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From Everlasting to Everlasting

Representative Text

1 Ere mountains reared their forms sublime,
Or heav'n and earth in order stood;
Before the birth of ancient time,
From everlasting, thou art God.

2 A thousand ages in their flight,
With thee are as a fleeting day;
Past, present, future to thy sight
At once their various scenes display.

3 But our brief life's a shadowy dream,
A passing tho't, that soon is o'er,
That fades with morning's earliest beam,
And fills the musing mind no more.

4 To us, O Lord, the wisdom give
Each passing moment so to spend
That we at length with thee may live,
Where life and bliss shall never end.

Source: Light in the Valley: a new work of great merit for the Sunday school, revivals, Christian Endeavor, Epworth League, young people's society, and all forward movement along the line of battle... #143

Author: Harriet Auber

Auber, Harriet, daughter of Mr. James Auber, b. in London, Oct. 4, 1773. During the greater part of her quiet and secluded life she resided at Broxbourne and Hoddesdon, Herts, and died at the latter place on the 20th Jan., 1862. Miss Auber wrote devotional and other poetry, but only a portion of the former was published in her Spirit of the Psalms, in 1829. This collection is mainly her work, and from it some useful versions of the Psalms have been taken and included in modern hymn-books, about 20 appearing in Spurgeon's Our Own Hymn Book, 1866. Miss Auber's name is widely known, but it is principally through her exquisite lyric, "Our blest Redeemer, ere He breathed," and the Epiphany hymn, "Bright was the guiding star that led." (For criti… Go to person page >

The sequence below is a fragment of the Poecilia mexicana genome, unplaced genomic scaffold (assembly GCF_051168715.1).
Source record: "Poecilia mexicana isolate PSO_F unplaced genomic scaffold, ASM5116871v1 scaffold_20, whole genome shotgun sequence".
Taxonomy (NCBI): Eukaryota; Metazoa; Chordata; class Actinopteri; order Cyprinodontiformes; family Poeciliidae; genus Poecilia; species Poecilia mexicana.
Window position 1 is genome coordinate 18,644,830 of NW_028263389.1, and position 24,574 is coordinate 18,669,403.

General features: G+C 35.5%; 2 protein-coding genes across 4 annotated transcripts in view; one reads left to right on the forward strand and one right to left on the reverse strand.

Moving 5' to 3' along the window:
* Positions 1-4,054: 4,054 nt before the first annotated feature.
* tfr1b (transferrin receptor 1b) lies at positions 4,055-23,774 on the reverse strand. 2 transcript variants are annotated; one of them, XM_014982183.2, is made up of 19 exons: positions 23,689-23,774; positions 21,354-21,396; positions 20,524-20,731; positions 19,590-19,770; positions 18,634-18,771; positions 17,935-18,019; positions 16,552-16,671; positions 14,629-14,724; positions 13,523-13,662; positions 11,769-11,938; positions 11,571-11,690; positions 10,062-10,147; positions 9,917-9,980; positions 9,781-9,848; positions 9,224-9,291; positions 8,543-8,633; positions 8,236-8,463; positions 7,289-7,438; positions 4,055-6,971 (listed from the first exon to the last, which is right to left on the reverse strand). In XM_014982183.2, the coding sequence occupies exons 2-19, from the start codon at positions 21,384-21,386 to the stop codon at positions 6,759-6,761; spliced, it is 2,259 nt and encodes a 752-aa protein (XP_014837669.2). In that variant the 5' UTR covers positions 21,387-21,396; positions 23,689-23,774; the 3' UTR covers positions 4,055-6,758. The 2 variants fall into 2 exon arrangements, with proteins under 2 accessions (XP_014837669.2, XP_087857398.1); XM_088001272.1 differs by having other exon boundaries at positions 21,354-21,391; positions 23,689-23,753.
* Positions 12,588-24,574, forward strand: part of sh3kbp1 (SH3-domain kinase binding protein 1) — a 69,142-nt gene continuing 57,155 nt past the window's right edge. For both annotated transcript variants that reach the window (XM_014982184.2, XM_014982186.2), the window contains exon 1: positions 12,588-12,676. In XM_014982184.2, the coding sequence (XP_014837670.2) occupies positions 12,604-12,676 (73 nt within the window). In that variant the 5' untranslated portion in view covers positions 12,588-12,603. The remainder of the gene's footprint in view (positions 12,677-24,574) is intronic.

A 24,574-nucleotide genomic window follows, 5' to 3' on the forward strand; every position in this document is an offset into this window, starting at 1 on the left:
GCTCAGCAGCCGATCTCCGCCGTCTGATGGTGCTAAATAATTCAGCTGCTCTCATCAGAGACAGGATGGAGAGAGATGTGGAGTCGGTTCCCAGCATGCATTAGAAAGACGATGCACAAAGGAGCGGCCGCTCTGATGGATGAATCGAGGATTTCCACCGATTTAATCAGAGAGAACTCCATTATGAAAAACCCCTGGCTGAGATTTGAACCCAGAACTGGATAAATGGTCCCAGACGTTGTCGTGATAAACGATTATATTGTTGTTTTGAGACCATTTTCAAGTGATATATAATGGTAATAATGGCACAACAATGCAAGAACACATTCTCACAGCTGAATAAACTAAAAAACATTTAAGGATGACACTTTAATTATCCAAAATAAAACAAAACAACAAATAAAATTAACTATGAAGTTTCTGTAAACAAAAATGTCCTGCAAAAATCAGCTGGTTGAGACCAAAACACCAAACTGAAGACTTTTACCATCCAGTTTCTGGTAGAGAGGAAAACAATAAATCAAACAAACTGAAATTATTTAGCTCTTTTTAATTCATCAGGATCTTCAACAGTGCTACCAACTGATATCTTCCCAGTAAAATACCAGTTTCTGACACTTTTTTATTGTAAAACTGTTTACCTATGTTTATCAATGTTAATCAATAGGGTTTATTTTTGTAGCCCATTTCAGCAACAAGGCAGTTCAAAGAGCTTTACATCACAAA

Text Information

First Line: Ere mountains reared their forms sublime
Title: From Everlasting to Everlasting
Author: Harriet Auber
Source: Spirit of the Psalms
Language: English
Copyright: Public Domain


Ere mountains reared their forms sublime. Harriet Auber. [God eternal—Man passing away.] Appeared in her Spirit of the Psalms, 1829, in 4 stanzas of 4 lines. In the American hymnbooks it is given in its original L. M. form, as in Hedge and Huntington's Hymns for the Church of Christ, 1853, and several later Hymnals; and in a peculiar form to suit the music adopted in Church Pastorals, Boston, 1864. From Miss Auber and H. F. Lyte having both published works with the title The Spirit of the Psalms, this hymn has sometimes been attributed to Lyte in error.

--John Julian, Dictionary of Hymnology (1907)




Lowell Mason (PHH 96) composed HAMBURG (named after the German city) in 1824. The tune was published in the 1825 edition of Mason's Handel and Haydn Society Collection of Church Music. Mason indicated that the tune was based on a chant in the first Gregorian tone. HAMBURG is a very simple tune with…

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HEBRON (Mason)



The Cyber Hymnal #1339
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Instances (1 - 2 of 2)

The Cyber Hymnal #1339

The Sacred Harp #431

Include 95 pre-1979 instances
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